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In this music player tutorial, we see how easy it is to get started using Kendo UI components for Angular, and how easy it is to define the structure of your application using the Splitter component. The components are easy to use and configure.

Kendo UI is a library used for building applications at a faster pace. Kendo UI provides UI components for libraries like jQuery, Angular, React and Vue, and it comes packed with an extensive set of components for creating charts, data tables and drag-and-drop pages.

Kendo UI is customizable. It provides a set of themes for Material UI, Bootstrap, etc., and it comes packed with an icon set and a color palette. Kendo UI components are distributed as multiple NPM packages, so there’s no fear of bloating your application with unnecessary components and increasing your build bundle.

Angular is a JavaScript framework for creating a web application. It offers the best practices and tools to ease the development of applications. Angular uses declarative templates, dependency injection and Observables to power applications that can be run on several platforms.

Kendo UI provides Angular-specific components for ease of development, and we’ll be using some of the components to build a simple music player application. The application will be using Spotify’s API to get tracks and albums, and Kendo UI for creating grids and defining icons.

To follow this tutorial, you need a basic understanding of Angular. Ensure that you have Node and NPM installed before you get started.

If you have no prior knowledge of Angular, kindly follow the official tutorial here. You can return to the article when you’re done.

We’ll be building the application using the following tools:

Here’s a screenshot of the application we’ll be building:

the application we’ll be building

Creating an Application and Obtaining Spotify Keys

To get access to the Spotify API, you’ll need to create an application in the developer dashboard. Head over to the developer dashboard, and log in using your Spotify credentials. After logging in, you should the screenshot below:

The developer dashboard. Existing applications will be listed.

You can see that I have existing applications. If you don’t, click the empty card to create a new application, and fill in the required details to get started.

Since we won’t be setting up OAuth for users of the application, we’ll have to get access tokens from the Spotify developer console. The tokens expire after a couple of requests, but you can always extend the application to get access tokens from logged-in users.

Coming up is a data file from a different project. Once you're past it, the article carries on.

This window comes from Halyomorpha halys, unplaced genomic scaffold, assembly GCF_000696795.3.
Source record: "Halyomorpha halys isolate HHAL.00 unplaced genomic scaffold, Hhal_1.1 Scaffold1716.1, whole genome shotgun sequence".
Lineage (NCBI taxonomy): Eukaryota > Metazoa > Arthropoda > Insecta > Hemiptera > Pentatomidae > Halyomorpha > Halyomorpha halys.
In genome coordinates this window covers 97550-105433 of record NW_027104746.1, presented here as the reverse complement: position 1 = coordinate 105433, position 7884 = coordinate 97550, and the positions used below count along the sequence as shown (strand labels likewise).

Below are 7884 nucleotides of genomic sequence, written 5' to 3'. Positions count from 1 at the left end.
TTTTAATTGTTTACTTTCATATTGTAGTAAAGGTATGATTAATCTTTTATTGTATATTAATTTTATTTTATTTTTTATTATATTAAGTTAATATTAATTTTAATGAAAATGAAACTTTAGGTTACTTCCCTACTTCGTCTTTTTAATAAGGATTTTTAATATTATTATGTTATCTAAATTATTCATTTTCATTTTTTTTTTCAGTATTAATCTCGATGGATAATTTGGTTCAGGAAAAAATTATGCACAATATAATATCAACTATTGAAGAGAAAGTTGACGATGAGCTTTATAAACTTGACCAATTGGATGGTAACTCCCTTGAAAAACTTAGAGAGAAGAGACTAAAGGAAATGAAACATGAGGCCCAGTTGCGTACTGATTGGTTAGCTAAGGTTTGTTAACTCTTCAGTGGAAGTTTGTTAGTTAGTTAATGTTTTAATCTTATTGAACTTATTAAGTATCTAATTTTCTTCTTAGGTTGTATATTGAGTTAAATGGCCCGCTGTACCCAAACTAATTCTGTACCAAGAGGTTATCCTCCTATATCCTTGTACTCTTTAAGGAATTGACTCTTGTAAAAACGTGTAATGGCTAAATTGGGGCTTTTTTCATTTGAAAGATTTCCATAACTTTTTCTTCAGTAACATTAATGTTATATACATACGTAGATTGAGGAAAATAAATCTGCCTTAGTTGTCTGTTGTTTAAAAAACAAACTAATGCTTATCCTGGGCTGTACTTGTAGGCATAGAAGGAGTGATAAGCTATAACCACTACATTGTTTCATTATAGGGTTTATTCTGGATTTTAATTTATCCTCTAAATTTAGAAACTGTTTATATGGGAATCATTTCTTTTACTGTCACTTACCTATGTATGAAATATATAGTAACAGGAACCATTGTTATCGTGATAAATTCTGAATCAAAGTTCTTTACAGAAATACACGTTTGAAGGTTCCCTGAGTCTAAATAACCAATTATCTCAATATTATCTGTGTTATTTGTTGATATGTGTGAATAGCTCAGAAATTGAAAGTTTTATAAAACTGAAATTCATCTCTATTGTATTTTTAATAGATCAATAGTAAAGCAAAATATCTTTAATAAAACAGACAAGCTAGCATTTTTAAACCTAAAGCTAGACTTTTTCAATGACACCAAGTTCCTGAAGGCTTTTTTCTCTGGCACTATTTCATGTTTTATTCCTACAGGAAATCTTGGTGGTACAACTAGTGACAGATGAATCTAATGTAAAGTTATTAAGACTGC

To get a token, head over to the console, select the endpoint you wish to explore, and at the bottom of the page you should see a button titled Get Token. Click the button to get a new token and test the endpoint to view sample responses.

getting a token

Copy the generated token, we’ll be using this later in the article.

Initializing Application and Installing Dependencies

To get started, we will use the CLI (command line interface) provided by the Angular team to initialize our project.

First, install the CLI by running npm install -g @angular/cli. NPM is a package manager used for installing packages. It will be available on your PC if you have Node installed; if not, download Node here.

To create a new Angular project using the CLI, open a terminal and run:

ng new kendo-music-player --style=scss

This command is used to initialize a new Angular project; the project will be using SCSS as the pre-processor.

Next, run the following command in the root folder of the project to install dependencies:

 ng add @progress/kendo-angular-buttons @progress/kendo-angular-layout

Start the Angular development server by running ng serve in a terminal in the root folder of your project.

Home View

To get started, we’ll define the views for the application, starting from the home page. The home page will house the grid displaying tracks and albums and the header. The default App component will house the home page of the application. Open the app.component.html file and update the file to get started:

   <main>
      <!-- header component will come here -->
      <section>
        <kendo-splitter style="width: 100%; height: 100%; padding: 40px 0 ">
          <kendo-splitter-pane size="60%" min="40%">
            <!-- albums grid here -->
          </kendo-splitter-pane>
          <kendo-splitter-pane min="30%">
            <! album tracks list here -->
          </kendo-splitter-pane>
        </kendo-splitter>
      </section>
    </main>